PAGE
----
On February 11, 2016, the Center for Medicare and Medicaid Services (CMS) issued the much-anticipated final rule concerning Section 6402(a) of the Affordable Care Act, the so-called “60 Day Rule.” This section requires Medicare and Medicaid providers, suppliers and managed care contractors to report and return an overpayment by the later of “60 days after the date upon which the overpayment was identified or the date any corresponding cost report was due, if applicable.” CMS delayed adopting the rule to address public comments concerning, among other things, (1) the meaning of “identify” (i.e., what starts the 60-day clock); and (2) the length of the “lookback period.” This rule is of critical importance to healthcare providers seeking to avoid liability for reverse false claims under the False Claims Act (FCA).

Under the new regulation, 42 C.F.R. § 401.305, the 60-day clock starts when a provider has identified an overpayment, which is defined as “when the person has, or should have through the exercise of reasonable diligence, determined that the person has received an overpayment and quantified the amount of the overpayment. A person should have determined that the person received an overpayment and quantified the amount of the overpayment if the person fails to exercise reasonable diligence and the person in fact received an overpayment.” Backing off from the proposed 10-year lookback period, CMS finalized a six-year lookback period.

The key element of the final rule clarifies that the 60-day clock does not start to tick while the provider is conducting its “reasonable diligence” into whether the provider has received an overpayment and is quantifying the amount of the overpayment. While this concept was discussed in the proposed rule’s preamble, many commenters expressed concern about the meaning of the proposed rule’s “reckless disregard or deliberate ignorance of the overpayment” standard and whether it allowed time for the provider to take the steps necessary to determine whether it received an overpayment and, if so, its amount. In addition, some viewed the court’s interpretation of the statute in United States ex rel. Kane v. Healthfirst, Inc. (see our prior blog post), as stating that the 60-day clock began as soon as the provider was “put on notice” of a potential overpayment. CMS’ final rule clearly states that this interpretation of Kane is incorrect – providers have the ability to conduct “reasonable diligence” into the fact and amount of the overpayment prior to the 60-day time period starting. However, CMS does not view the reasonable diligence period as never-ending. The preamble discusses a six-month time frame as a “benchmark” for how long the reasonable diligence should take absent “extraordinary circumstances” such as a physician self-referral law (Stark Law) issue. The rule also says that the 60-day clock begins on the day the provider received the information about the potential overpayment and failed to exercise reasonable diligence.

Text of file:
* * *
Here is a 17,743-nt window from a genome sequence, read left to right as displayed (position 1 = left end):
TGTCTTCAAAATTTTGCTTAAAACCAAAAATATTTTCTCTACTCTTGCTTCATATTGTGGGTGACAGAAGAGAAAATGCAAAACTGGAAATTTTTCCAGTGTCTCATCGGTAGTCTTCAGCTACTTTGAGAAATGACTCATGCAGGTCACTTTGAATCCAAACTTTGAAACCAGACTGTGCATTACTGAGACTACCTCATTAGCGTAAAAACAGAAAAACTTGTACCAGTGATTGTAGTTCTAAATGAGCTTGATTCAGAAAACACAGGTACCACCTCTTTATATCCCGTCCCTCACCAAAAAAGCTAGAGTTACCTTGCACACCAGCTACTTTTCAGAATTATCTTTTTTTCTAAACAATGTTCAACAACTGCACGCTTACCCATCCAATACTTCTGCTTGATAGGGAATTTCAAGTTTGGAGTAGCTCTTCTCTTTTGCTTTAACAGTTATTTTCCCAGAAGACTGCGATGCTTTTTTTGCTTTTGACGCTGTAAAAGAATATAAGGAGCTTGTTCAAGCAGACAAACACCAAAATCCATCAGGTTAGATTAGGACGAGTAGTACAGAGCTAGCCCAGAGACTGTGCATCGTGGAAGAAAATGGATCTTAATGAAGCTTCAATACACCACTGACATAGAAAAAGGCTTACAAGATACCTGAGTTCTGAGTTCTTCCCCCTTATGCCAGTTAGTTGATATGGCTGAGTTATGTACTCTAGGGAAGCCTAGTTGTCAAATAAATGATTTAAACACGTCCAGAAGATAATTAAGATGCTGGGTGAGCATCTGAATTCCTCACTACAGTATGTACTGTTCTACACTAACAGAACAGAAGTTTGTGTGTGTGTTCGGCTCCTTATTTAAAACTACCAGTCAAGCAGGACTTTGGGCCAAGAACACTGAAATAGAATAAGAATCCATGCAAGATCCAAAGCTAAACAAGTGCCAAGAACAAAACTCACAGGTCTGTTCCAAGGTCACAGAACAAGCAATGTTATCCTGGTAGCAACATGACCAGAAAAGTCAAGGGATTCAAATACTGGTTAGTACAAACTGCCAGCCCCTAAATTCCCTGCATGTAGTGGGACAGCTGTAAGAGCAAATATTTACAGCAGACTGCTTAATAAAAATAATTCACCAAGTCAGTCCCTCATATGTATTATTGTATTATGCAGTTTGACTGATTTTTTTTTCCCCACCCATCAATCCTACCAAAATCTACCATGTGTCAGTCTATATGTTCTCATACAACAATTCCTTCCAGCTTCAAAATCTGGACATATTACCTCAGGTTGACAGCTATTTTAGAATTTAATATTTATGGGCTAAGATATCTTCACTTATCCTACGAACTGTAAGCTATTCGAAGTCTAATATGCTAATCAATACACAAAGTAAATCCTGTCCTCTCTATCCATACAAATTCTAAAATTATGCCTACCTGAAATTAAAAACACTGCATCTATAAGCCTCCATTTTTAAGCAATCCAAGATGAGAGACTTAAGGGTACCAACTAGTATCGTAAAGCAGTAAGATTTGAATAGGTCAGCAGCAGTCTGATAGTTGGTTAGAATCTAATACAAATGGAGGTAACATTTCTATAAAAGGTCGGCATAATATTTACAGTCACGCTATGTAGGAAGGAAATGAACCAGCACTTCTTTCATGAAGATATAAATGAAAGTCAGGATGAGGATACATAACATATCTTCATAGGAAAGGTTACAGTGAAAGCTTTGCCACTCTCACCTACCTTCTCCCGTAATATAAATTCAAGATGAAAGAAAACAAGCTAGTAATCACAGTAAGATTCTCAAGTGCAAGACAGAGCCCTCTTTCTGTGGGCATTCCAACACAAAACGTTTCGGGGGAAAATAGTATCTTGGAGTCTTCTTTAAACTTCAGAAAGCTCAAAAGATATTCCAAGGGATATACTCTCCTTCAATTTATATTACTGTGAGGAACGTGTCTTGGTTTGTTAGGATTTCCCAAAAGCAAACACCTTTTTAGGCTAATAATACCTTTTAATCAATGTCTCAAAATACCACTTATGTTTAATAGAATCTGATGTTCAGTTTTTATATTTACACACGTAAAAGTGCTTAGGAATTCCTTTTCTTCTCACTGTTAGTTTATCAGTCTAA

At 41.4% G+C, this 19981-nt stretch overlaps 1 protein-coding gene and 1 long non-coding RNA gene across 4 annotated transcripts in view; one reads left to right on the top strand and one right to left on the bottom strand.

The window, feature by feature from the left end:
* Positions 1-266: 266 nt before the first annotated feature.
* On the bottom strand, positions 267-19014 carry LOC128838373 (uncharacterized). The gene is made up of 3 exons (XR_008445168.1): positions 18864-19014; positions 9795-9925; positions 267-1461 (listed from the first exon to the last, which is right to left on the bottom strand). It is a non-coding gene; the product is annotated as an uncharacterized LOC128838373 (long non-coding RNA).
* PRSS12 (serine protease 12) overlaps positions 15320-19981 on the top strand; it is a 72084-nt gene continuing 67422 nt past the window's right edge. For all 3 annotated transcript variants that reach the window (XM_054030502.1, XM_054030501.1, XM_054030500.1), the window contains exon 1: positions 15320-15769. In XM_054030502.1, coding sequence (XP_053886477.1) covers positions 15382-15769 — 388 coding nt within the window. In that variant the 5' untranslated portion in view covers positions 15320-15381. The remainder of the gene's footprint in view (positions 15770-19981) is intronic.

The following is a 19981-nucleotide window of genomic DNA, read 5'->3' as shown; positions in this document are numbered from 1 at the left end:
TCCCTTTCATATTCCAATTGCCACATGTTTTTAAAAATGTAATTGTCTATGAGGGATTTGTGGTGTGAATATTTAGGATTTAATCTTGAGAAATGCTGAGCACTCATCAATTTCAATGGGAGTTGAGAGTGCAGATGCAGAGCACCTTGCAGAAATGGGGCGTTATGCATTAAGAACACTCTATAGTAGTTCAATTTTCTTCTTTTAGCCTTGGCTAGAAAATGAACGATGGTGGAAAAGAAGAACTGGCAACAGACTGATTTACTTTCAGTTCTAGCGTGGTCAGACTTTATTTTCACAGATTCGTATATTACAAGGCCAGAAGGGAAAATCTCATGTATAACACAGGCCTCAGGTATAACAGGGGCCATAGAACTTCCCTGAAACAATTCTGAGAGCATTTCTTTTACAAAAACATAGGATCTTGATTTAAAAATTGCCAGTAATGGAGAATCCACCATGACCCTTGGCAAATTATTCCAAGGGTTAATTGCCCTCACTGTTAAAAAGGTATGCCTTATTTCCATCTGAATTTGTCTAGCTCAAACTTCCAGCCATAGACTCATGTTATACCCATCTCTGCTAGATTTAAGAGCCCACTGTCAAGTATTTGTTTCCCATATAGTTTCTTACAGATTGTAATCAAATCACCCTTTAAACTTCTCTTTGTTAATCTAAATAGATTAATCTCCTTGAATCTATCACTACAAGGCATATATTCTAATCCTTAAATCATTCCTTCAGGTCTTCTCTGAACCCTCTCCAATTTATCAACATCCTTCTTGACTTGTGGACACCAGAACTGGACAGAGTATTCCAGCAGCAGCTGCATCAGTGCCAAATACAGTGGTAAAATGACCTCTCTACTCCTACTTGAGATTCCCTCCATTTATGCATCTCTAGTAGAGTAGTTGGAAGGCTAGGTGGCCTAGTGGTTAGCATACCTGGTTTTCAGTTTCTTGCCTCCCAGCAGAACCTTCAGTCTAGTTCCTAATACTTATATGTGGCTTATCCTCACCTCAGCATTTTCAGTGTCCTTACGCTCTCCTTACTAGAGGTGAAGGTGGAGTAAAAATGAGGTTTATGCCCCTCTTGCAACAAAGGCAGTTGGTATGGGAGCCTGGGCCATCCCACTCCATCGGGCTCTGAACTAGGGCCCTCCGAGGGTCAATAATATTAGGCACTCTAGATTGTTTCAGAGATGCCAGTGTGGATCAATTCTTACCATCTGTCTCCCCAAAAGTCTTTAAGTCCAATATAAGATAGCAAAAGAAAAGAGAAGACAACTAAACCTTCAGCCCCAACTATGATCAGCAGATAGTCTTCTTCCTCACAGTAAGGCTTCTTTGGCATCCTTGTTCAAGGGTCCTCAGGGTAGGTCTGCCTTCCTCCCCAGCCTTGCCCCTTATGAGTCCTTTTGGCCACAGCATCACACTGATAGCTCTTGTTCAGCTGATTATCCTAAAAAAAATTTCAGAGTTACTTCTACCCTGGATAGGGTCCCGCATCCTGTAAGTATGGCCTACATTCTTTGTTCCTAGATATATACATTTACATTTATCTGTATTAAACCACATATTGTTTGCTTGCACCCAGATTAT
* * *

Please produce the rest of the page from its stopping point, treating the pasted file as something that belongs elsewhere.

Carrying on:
These “should have determined” and “reasonable diligence” concepts have implications for how the government and defendants will interpret the FCA’s reverse false claims provision, which is how the 60-day rule is enforced. Under the FCA, a person can be liable for “knowingly concealing or knowingly or improperly avoiding or decreasing” an obligation to the government. An overpayment that is not reported and returned within 60 days of identification becomes an “obligation.” Thus, we should expect that the government will be interested in examining whether a provider did or did not exercise reasonable diligence in evaluating this claim.